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Monday, April 21, 2014

FBI loosening anti-drug hiring policy

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WASHINGTON — Aspiring FBI agents who once dabbled in marijuana use won't be barred from getting a job with the elite crime-fighting agency, which has loosened its drug policy amid a campaign to hire hundreds of agents.

The bureau's pot-smoking standard, in place for at least 13 years, was revised after internal debate about whether the policy was eliminating prospects because of drug experimentation, said Jeff Berkin, deputy director of the FBI's Security Division. The policy disqualified candidates if they had used marijuana more than 15 times.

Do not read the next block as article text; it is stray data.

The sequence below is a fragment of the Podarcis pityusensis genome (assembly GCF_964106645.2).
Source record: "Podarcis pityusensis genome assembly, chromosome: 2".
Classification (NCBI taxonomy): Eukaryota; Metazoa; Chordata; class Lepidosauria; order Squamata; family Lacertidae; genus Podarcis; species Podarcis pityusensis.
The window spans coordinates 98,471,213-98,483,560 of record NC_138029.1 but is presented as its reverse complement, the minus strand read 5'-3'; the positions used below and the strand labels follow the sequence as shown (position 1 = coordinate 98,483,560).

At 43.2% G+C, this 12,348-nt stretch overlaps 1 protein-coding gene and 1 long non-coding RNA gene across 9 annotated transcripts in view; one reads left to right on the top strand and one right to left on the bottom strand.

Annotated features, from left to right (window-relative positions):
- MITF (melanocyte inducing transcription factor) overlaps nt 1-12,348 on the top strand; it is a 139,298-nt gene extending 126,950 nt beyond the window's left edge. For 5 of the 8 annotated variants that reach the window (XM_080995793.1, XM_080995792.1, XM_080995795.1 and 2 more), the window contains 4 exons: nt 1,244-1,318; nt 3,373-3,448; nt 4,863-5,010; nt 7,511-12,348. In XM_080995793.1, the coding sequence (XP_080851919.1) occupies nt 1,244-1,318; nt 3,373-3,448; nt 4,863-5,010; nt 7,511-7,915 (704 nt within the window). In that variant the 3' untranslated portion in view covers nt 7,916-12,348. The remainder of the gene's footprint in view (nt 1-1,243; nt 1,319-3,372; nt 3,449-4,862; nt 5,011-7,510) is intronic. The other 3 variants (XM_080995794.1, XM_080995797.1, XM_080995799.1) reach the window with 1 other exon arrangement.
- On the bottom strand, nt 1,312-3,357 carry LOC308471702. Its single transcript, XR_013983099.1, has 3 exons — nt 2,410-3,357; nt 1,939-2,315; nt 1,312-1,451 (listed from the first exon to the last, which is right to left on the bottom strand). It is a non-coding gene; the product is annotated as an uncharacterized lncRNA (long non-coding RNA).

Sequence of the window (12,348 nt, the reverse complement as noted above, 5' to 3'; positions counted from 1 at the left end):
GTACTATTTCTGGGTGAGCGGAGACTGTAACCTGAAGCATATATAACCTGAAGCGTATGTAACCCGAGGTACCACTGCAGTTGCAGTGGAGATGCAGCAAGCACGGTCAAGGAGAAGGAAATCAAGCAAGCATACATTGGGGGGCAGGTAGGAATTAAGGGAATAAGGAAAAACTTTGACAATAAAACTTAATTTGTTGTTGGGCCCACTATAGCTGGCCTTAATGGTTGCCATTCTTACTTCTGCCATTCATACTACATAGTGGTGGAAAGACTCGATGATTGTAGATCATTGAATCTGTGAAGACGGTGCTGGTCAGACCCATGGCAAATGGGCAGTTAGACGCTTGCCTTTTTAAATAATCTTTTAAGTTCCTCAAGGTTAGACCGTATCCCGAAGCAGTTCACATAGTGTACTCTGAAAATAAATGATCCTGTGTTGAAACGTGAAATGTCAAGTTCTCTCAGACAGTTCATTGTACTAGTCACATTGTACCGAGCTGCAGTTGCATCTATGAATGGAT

There was no public announcement of the change. It took effect in January. The decision comes as the FBI continues its hiring campaign and as law enforcement agencies across the USA grapple with high rates of disqualification based in part on applicants' past drug use.

Berkin said the previous policy was based on a scoring system that had become "arbitrary." He also said it created problems for applicants who couldn't remember how many times they had smoked pot when asked in polygraph examinations.

"It encourages honesty and allows us to look at the whole person," Berkin said of the revised policy. He said it was too early to tell whether the new standard has encouraged an increasing number of applicants as the FBI attempts to hire 221 agents and 121 intelligence analysts.


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